With existing hookups, installing a washing machine is quick and easy. The hardest part of the whole process is moving the heavy washing machine into position. If you are buying a new machine and having it delivered, many appliance stores will include the service of installing the washing machine and removing the old one for free. If you'd rather handle it on your own, the use of a dolly and a partner can help you get it into place and make the work much easier.
Before You Begin
Begin by measuring the space where you will be installing the washer to determine how long the washing machine hoses need to be. It is best to buy longer hoses than to try and make shorter hoses fit. Consider the various options for washing machine hoses and select ones to fit your needs.
Before you begin the installation make sure the washing machine will sit close enough to hook up the water lines, drain line, and power cord. When the machine is in place, there should be about 3 to 4 inches of space between the machine and the wall.
Equipment / Tools
- Tape measure
- Dolly (for moving the washer)
- Marker (if needed)
- Washing machine
- 2 New washing machine hoses
- Hose clamp (if needed)
- Masking tape (if needed)
Place the Machine
Using a dolly or a strong helper, carefully position the washing machine very close to the wall with the drain, hose outlets, and power outlet. You want enough just enough space to work on the installation.
Connect the Water Hoses
Connect the washing machine hoses to the water outlets behind the washing machine. Note that the outlets on the machine are "hot" and "cold." Keep track of the hoses so you can remember to hook them into the appropriate hot and cold valves. Some hoses come in blue and red, so it is even easier to keep track. If the hoses are not marked, attach a piece of tape with "HOT" written on it to the hot hose to help keep track of which is which.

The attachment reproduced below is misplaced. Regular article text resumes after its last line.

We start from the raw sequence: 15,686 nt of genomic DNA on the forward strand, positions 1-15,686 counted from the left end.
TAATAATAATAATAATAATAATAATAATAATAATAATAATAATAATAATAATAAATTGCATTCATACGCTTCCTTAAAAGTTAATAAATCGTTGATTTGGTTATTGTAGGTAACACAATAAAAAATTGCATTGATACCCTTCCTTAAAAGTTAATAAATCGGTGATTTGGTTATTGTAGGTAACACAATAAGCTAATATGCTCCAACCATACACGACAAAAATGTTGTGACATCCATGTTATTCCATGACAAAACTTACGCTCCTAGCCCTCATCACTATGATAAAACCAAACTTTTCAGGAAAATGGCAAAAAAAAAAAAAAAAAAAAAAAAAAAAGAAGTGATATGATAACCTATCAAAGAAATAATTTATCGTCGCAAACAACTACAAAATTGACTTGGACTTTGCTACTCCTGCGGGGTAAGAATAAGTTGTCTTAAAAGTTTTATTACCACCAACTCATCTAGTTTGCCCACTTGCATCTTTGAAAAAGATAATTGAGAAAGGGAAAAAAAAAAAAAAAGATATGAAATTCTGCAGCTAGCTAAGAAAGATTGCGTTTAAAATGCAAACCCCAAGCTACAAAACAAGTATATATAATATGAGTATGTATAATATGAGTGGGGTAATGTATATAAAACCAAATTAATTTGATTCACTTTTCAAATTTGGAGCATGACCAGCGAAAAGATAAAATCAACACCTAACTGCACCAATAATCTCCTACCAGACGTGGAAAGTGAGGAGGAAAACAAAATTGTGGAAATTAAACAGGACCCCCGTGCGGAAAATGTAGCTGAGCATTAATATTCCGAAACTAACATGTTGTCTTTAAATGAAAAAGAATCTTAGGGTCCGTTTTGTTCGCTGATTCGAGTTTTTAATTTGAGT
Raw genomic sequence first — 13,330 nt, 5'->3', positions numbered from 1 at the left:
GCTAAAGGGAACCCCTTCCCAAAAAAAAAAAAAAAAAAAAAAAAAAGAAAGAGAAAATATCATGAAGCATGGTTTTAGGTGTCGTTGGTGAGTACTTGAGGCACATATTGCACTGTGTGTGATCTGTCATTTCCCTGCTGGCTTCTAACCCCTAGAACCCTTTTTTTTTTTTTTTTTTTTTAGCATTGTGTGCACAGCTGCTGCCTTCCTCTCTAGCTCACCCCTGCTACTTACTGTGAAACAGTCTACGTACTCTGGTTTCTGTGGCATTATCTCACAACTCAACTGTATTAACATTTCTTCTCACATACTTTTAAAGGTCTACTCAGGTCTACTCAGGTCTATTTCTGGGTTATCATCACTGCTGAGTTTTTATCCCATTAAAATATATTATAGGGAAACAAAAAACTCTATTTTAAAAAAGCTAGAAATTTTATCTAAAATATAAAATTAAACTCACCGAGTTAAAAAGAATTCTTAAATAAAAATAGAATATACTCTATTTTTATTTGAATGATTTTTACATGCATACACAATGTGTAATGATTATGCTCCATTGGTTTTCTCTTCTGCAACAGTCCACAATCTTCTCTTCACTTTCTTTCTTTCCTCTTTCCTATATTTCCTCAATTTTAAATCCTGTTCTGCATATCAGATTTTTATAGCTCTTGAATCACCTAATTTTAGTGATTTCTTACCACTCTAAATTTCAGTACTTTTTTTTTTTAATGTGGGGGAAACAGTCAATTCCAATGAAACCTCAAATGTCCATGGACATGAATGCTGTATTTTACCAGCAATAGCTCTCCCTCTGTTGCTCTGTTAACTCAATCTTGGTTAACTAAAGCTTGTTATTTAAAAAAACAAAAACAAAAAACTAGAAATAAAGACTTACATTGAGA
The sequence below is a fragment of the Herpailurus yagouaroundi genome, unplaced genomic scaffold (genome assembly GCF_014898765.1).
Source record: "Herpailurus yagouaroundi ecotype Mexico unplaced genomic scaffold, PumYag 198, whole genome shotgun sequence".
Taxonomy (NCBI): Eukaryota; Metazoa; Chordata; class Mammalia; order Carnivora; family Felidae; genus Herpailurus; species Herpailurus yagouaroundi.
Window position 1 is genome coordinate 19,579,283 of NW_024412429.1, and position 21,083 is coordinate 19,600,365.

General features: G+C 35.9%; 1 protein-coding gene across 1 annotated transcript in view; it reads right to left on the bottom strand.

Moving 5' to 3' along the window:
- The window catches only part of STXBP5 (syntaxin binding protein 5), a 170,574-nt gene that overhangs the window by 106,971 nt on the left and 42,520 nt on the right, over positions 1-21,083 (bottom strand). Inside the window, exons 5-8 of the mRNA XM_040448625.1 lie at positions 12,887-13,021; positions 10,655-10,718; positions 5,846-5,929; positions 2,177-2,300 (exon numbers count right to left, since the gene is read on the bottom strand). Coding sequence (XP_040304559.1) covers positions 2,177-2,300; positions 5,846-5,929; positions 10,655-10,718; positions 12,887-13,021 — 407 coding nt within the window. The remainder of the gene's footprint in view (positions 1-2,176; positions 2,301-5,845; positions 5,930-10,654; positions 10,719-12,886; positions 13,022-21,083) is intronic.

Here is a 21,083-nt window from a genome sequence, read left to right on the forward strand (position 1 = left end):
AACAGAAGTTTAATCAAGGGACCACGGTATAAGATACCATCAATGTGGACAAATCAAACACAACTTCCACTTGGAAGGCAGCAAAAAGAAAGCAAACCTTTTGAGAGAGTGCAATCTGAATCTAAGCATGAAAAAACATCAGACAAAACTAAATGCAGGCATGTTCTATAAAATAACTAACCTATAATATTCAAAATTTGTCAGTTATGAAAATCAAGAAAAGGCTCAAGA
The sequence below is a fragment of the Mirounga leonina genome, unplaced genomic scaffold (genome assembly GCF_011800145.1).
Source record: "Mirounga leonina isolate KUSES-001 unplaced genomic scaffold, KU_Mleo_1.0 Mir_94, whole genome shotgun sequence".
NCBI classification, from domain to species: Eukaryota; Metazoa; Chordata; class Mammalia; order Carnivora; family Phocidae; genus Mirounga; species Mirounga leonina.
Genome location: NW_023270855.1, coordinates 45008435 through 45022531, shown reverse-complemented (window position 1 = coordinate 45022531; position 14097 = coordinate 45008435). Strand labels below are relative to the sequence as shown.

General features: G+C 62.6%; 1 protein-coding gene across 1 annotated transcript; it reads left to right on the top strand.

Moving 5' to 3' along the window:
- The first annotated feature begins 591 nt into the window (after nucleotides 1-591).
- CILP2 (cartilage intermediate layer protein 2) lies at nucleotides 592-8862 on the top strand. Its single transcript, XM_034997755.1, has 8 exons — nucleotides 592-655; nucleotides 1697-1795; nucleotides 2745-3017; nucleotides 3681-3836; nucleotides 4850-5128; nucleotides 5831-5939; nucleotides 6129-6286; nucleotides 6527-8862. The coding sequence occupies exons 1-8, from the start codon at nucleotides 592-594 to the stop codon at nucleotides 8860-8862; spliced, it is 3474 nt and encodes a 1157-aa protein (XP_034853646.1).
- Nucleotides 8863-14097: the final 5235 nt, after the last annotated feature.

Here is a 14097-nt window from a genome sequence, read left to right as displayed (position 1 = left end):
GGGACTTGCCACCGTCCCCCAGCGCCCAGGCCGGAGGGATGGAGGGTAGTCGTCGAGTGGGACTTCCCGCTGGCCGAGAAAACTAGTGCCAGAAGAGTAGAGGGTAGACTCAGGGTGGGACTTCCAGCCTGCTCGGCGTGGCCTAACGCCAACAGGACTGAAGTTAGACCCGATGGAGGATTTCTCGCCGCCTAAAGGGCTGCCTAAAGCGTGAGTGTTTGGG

If the space for installing the washing machine is limited, you may need to hook up the hot and cold water hoses to the machine, push the washer into position, then finish hooking up the hoses to the valves. Be careful not to over-tighten the connections, and use pliers to tighten just a bit more than hand-tight.
Hook Up the Drain Line
Depending upon your machine, you might have to hook up the drain connection to the back of the machine with a hose clamp. Sometimes, the drain connection is already installed. If yours is the latter, simply push the drain line into the drain line standpipe and you are good to go.
Plug In and Test the Machine
Plug in the electric cord before you push the washer into position. Turn on the water lines. Begin a test load to ensure the washer is working properly.
When you begin the test load, check the water lines at all four connections for signs of a leak. Allow the machine to go through the full process so you can watch for proper drainage as well. Watching the machine carefully this first time can save you from a flood or maybe even a small leak that you may not catch right away.
Troubleshooting Your Washing Machine
You might notice some issues on that first test run. Here's what to do.
The machine has poor drainage: If the washing machine will not drain or water spills out of the drain standpipe it may indicate a blockage. Clear the washing machine drain with a drain snake even if it is only partially blocked.
The washing machine valves leak: If the water valves leak when turned on it could be as easy as tightening the packing (the nut just below the handle). If this doesn’t stop the leak, the valves may need to be replaced.
The machine rocks: Unstable machines can jump or rock with a heavy load, and you'll need to level the machine to avoid this. Screw in or out the feet on the bottom of the machine to make it level—typically, changing only the feet on the front of the machine is enough, as the back feet will self-level to match.